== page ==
Annapolis – Congress to Campus
© Greg Nash

The combined voices of four thousand United States Naval Academy midshipmen echoed from the walls of King Hall, the massive facility where three times a day, meals are served to future Navy and Marine Corps officers. It was our pleasure to join the young men and women as they rushed in from classes for their noon meal. The midshipmen have little time for lunch, certainly no time to relax. We rushed our lunch, just as they did; we were due back in class as well.

King Hall is named for Ernest J. King, U.S. Naval Academy class of 1901.  King was Chief of Naval Operations during World War II, one of only four men to hold the rank of Fleet Admiral.  History is everywhere at the Annapolis academy.  One of your young hosts showed us, with great pride, the resting place for John Paul Jones in the Naval Academy Chapel.  There is nothing easy about earning a degree at the Naval Academy but some of America’s finest are there to carry on the tradition of excellence and prepare for leadership in the Navy and Marines.

Our visit to the Naval Academy, to share our experience as members of the United States Congress, was organized by Former Members of Congress association. The Association sponsors a program called Congress to Campus that sends bipartisan teams of two former members on visits to higher education campuses around the country to allow tomorrow’s leaders to hear actual experiences of people who served in the Congress. College courses are filled with theory and factual information. We meet with students to provide real-life context as they examine the applied and practical piece of the political puzzle. 

Just over 12,000 men and women have had the honor to serve their country as members of the United States Congress. We, and our other former colleagues, are proud of that service. We also understand that a healthy democracy depends on educated and enlightened people who are willing to leave the comfort of nine-to-five jobs and enter the political fray. That is why we volunteer our time to visit campuses across the country, schools ranging in size from tiny community colleges to prominent names in higher education.

At the Naval Academy, we were two people with real-world experience, answering questions and commenting on careers that included happy victories and disappointing defeats. We put a face on an institution that receives far too little credit for the quality of individuals who serve there.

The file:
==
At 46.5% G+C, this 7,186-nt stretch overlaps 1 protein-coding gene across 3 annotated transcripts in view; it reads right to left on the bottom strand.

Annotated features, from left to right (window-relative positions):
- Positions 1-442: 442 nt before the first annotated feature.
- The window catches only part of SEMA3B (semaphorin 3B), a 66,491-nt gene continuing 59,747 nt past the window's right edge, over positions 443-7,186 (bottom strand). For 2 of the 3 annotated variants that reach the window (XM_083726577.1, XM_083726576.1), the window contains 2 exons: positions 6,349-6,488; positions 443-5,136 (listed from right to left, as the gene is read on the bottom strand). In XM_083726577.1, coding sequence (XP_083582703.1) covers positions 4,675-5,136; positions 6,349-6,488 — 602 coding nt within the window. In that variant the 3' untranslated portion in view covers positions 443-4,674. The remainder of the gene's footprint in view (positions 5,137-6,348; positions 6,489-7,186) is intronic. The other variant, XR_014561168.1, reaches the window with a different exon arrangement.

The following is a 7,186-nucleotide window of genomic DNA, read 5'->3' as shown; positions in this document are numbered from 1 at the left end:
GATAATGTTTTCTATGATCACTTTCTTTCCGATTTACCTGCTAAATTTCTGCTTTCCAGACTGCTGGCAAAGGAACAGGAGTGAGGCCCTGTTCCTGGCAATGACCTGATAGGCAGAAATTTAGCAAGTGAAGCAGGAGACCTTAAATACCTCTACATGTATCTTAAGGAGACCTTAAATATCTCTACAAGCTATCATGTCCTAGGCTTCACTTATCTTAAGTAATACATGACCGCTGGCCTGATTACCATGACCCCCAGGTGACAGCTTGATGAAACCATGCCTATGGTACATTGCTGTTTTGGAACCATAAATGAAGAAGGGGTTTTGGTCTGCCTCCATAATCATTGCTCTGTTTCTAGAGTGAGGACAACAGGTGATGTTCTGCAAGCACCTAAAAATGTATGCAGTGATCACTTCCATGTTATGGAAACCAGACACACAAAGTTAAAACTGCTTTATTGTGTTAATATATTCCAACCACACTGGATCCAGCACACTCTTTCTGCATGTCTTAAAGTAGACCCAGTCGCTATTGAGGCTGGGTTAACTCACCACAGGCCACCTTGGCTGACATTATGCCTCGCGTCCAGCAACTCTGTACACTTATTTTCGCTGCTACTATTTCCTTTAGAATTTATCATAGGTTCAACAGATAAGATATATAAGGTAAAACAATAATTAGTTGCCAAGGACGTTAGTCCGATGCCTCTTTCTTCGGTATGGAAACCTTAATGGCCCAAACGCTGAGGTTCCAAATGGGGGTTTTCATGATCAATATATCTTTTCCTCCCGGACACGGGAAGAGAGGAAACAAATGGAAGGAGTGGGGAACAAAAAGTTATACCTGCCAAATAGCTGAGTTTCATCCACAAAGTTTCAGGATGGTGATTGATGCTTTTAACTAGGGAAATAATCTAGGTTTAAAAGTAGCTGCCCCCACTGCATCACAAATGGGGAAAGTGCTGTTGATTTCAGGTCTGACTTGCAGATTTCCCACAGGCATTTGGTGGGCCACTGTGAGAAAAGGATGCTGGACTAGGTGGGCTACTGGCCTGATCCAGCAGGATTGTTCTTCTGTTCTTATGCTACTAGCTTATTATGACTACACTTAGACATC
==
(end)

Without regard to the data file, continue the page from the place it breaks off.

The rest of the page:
“Did you ever make a serious mistake as a congressman?”  “What was the most significant achievement in your political career?”  “Why is politics so nasty these days?”  “How can we get the budget balanced?”  “What can we do to reduce the influence of campaign contributions?” 

These were typical of the questions we were asked during the two days of back-to-back classes we had the opportunity to be featured speakers in. We did our best to provide honest and candid answers.  One of our favorite questions was, “How does someone get started start in politics?” a question we could only answer with resounding encouragement.

Over the years, the two of us have become very dear friends.  We do not always agree on the issues of the day but we admire and respect one another.  And as former members of Congress we are united by a common goal: we want as many students around the country as possible to see that those who serve in Congress are hard-working, dedicated men and women who answered the call to public service for the good of the nation.

We left Annapolis with renewed hope for the future of our country.  We met a generation of young men and women, from diverse racial, ethnic and religious backgrounds who are dedicated to service. These young people are bright and eager to take on the challenges our modern world presents. 

We believe ours is the greatest country on earth and there is no greater honor than to serve that country. Our unique division of powers – the executive, legislative and judicial branches – has served our nation for generations, providing political stability for generations.

As we departed Annapolis, we both left reassured that our institutions of higher education are filled with young people of great promise, just like each of the students we met at the Naval Academy. We have every reason to believe our nation’s future is secure. 

La Rocco represented Idaho in the House of Representatives from 1991-1995 and Chandler represented Washington from 1983-1993. Both are members of the U.S. Association of Former Members of Congress.